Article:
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This highlights how "stop for a one" is the best compromise. It worked well without many big issues till the FIM went "stop allowed" a few years ago.

I hope the FIM will use it next year rather than full no-stop which will be a big mistake.

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Gasgasjamie nicely put point based on experience which is nice to see as you have ridden it for a season not just :dummyspit: at even the thought of it. From a personal view point and i dont ride the sort of terrain you ride, i just dont ride muddy trials and thankfully we dont get too many up here and theres always something else to do instead for me, so my viewpoint is based on the terrain here in Derbyshire which may or may not make a difference. I dont ride modern trials so have only ridden events that are non stop so i suppose i'm biased. I have regularly been docked 5 for stopping but accept that as it is a non stop trial after all. I dont really get why people are getting so upset as if the stop allowed rule was perfect which from reading many posts it wasnt. Stop for a 1 well watching a recent modern event many riders would have scored 6 or 7 if that rule was applied.

To me the obvious problem was the inordinate amount of time spent bu66ering about so how about a more realistic time limit on sections. I would have thought 20 secs more than adequate unless you enjoy poncing around 1" this way then 1" back again wave your leg in the air rev the nuts off it dump the clutch blah blah blah. 20 secs sounds plenty to me and would get people moving. Who knows might even get some to learn to choose a line not just look 2mtrs ahead stop 2mtrs ahead stop etc.

If non stop is so unworkable why are Twinshocks and P65 so popular?

Just a Midlanders point of view :popcorn:

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Think it works on twin shock and pre65 as the sections are more straightforward and most riders in these rounds are more mature and learnt to ride this way,whereas the younger ones learnt in stop permitted trials so have had to develop trick riding skills to ride much tighter sections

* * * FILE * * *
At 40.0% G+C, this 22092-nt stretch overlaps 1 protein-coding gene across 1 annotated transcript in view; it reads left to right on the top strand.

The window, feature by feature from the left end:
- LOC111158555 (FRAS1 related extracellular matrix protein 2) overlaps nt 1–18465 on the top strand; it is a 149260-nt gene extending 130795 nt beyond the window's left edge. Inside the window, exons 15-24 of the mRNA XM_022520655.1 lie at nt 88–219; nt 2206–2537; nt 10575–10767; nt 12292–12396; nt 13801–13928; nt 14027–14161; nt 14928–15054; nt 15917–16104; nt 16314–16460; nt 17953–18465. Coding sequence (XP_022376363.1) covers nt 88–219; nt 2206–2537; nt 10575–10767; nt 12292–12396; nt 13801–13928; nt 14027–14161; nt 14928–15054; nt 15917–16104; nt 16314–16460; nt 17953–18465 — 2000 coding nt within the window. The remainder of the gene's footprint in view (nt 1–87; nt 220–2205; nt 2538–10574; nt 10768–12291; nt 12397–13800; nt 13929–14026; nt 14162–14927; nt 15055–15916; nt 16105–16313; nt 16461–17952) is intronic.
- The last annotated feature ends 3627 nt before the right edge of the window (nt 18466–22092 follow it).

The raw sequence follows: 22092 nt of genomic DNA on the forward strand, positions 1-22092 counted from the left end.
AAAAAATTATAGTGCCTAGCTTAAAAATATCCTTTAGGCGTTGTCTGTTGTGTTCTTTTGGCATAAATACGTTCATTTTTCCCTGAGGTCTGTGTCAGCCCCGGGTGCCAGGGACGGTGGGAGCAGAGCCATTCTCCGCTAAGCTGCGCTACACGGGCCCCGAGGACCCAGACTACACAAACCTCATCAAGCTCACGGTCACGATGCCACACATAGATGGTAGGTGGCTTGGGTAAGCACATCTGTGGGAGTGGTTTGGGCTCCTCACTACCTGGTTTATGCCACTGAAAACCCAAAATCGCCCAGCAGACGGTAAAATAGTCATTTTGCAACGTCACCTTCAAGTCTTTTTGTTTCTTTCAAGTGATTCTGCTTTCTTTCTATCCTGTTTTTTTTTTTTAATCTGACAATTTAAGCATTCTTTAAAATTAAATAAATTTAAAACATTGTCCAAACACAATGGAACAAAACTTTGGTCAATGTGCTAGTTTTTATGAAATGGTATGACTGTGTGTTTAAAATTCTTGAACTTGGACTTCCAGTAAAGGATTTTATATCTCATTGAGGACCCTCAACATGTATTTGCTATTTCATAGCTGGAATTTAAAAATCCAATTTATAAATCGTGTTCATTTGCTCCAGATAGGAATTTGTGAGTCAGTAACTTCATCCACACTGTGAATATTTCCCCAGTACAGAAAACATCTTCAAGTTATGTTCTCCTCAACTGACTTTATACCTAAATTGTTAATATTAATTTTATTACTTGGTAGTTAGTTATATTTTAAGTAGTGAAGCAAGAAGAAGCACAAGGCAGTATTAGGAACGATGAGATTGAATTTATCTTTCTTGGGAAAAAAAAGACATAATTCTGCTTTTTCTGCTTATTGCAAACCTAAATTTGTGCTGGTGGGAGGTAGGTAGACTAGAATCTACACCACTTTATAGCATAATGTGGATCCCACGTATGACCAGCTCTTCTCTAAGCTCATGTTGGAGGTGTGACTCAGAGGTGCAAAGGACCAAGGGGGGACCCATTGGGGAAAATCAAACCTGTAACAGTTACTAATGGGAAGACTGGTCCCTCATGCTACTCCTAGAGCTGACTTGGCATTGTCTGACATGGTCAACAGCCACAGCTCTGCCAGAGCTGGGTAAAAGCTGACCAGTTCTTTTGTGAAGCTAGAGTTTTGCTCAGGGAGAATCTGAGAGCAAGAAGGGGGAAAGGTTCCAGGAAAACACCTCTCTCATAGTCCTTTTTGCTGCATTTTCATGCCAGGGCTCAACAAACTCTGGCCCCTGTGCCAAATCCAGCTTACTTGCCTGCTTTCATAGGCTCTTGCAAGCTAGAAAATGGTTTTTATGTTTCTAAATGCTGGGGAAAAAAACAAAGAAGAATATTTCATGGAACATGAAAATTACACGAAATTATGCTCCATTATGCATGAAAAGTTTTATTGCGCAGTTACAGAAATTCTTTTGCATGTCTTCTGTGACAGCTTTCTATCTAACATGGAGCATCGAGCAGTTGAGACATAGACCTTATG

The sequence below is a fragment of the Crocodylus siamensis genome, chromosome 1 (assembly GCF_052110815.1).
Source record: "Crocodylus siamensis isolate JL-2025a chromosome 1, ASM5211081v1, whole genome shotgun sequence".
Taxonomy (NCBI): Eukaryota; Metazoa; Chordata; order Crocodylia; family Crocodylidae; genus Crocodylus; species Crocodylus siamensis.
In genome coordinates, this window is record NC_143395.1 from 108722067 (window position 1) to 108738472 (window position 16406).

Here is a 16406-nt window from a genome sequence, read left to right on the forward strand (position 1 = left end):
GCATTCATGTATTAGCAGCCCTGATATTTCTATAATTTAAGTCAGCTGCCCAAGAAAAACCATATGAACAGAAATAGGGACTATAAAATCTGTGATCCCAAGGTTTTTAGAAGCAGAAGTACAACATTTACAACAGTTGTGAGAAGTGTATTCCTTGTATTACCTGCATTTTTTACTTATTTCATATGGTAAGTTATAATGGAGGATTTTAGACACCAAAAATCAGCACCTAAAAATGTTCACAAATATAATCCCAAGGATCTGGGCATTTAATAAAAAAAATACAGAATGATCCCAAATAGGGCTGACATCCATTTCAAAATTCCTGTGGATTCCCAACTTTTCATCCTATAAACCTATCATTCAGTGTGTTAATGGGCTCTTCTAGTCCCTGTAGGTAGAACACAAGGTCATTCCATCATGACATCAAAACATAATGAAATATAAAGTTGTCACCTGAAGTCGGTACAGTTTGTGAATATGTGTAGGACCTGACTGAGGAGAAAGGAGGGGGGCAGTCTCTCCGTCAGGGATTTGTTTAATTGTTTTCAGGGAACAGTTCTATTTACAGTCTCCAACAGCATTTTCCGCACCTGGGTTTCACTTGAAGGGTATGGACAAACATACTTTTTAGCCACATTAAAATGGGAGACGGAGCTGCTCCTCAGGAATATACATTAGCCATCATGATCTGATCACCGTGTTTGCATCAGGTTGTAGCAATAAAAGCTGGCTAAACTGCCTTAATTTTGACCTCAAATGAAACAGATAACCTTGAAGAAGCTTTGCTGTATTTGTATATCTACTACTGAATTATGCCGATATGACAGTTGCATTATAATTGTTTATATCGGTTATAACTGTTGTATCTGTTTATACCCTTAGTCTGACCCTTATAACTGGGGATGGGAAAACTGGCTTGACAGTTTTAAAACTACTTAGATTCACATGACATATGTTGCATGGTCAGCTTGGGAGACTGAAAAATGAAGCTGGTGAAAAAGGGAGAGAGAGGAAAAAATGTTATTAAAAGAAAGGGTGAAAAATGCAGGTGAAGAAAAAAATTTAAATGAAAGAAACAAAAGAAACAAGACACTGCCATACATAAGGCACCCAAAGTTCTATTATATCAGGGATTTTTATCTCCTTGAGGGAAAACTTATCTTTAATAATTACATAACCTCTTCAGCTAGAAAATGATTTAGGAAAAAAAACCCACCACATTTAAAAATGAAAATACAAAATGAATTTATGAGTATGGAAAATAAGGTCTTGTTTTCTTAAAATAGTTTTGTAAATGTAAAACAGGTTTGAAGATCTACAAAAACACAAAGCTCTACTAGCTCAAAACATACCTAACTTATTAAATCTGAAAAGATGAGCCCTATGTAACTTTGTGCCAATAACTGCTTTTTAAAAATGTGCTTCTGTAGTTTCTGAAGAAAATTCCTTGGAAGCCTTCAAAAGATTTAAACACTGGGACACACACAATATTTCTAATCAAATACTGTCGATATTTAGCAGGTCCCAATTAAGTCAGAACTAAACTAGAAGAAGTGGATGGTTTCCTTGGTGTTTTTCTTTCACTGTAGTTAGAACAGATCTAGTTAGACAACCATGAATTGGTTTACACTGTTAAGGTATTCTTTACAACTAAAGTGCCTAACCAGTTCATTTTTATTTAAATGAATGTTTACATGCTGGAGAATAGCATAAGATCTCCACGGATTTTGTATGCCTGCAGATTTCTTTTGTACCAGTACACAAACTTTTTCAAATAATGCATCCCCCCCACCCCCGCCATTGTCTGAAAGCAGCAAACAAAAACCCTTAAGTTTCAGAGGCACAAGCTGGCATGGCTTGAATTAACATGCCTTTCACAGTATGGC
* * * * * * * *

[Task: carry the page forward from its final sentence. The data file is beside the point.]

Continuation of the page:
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gasgasjamie - thanks for the well written analysis of the season, especially the comments on our trial (which was the first). it's really rare to hear a rider thoughts so well put and thought out especially with perspective.

we suffered really badly with queues and lack of observers the previous year (finishing in the dark!!!), hence we looked forward to non-stop. again terrain isn't scotland/debyshire/elsewhere but we gave it a go and it appeared to work (we went home in daylight).

thus we at Sidcup were disappointed with the move to stop-permitted for 2013, hence we've dropped the centre championship status to allow us to run non-stop. now as the guy who co-ordinates the observes (and observes) i totally understand you thought on observing, giving a five for stopping is a though decision. we as a club are trying to run a large trial with a motley collection of observers who are not modern trials specialist who are fully conversant on the niceties of what is and isn't a stop. when ever this has been talked about this year i refer to the excellent posts on this forum, discussing this, especially the videos of North Berks' Wallace Cup. It is clear the problem is threefold;

1) how the CofC (and team) lay out the section - terrain helps, but some sections aren't laid out to be ridden non stop easily/if at all

2) how the observer observes - lots of style; wait 3 for a stop, really tough, etc

3) how the rider rides the section - as the video showed, the same observer in the same condition with the same section saw riders ride "non stop" while other rode a "stop permitted" style